February 1, 2015 • Personal Injury
Past pain and suffering relates to the injury you suffer due to another person’s carelessness or wrongdoing. The duration of the past pain and suffering is from the time of the incident up to the time of the trial. When you get to trial, a gap of usually a few years has passed, from the time the incident occurred up to the time of trial. You will be asking the jury to make an award of compensation to you for the pain and suffering that you endured for the years from the time of the event to the time leading up to the trial.
Future Pain and Suffering
This obviously leads to the question, what happens in the future, if the victim has not fully recovered. In such a case, the jury will be asked to make an award also for future pain and suffering. When your lawyer presents to the jury what could happen to you in future, he will have to bring in medical experts to discuss what could happen to you from that point forward during trial and into the foreseeable future.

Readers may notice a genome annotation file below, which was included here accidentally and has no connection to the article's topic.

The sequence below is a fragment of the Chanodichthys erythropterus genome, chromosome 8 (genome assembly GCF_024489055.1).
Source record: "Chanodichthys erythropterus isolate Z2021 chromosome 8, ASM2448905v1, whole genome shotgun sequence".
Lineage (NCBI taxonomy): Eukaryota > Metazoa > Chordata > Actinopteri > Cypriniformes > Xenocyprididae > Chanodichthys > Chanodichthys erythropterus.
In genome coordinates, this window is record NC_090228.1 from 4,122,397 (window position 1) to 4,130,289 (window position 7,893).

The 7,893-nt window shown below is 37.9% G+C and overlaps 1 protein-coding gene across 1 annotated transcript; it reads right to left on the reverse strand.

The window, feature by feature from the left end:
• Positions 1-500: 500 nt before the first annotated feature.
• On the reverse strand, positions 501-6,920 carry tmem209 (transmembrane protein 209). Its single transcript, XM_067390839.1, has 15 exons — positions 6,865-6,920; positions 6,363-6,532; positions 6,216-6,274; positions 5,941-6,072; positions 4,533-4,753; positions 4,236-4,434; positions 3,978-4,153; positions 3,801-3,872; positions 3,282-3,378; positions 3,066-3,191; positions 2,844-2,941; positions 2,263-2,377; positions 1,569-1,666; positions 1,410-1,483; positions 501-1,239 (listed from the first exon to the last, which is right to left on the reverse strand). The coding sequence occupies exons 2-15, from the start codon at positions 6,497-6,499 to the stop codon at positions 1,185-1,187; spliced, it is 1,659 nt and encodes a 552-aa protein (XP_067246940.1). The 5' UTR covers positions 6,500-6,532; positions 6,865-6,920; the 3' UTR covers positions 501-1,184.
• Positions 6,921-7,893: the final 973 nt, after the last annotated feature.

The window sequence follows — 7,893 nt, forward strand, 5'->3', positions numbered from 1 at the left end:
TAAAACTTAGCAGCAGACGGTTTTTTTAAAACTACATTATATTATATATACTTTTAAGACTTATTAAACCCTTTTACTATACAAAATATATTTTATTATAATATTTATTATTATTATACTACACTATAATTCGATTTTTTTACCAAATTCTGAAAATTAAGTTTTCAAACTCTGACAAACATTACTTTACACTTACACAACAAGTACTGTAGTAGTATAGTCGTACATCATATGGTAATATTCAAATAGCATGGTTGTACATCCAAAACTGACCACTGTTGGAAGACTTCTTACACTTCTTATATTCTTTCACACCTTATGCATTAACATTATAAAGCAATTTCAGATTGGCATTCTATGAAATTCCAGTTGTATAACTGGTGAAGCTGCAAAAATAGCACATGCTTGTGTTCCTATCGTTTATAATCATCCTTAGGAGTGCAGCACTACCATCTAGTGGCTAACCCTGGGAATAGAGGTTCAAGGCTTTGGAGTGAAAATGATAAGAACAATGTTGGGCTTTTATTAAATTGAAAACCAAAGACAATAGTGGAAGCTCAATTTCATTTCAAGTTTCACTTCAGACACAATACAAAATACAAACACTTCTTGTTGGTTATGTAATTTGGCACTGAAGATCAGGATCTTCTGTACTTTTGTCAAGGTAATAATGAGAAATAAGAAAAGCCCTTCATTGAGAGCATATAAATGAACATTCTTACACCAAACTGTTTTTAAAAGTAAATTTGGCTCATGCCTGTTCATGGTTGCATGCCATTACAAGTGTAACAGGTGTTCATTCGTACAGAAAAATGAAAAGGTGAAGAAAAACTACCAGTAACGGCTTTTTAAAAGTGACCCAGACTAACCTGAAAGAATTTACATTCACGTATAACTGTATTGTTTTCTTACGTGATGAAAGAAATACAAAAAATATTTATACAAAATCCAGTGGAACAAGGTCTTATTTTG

Factors Determining Amount of Future Pain and Suffering
Nobody has a crystal ball to look into the future, but your lawyer will ask the doctor to make assumptions:
The Jury Decides a Compensatory Amount
After considering all these points, the jury will then have enough evidence to make a decision for deciding on an award that would compensate you fairly for your past and future pain and suffering. This would include from the time of the incident to the date of the trial, and from the time of trial and into the future, for the suffering you are expected to endure.
Compensation for past and future pain and suffering will apply to accident cases, medical malpractice cases, and even wrongful death cases. The plaintiff lawyer has to call doctors and other medical professionals as expert witnesses to present to the jury what the victim has suffered, and what he is likely to suffer in the future.
The defense might bring in their own medical experts to disprove these claims or to present to the jury that the pain and suffering is not as much as what the plaintiff’s witnesses are presenting. It is always difficult to put a dollar amount to pain and suffering, but there are certain guidelines that will help the jury calculate a fair compensatory amount.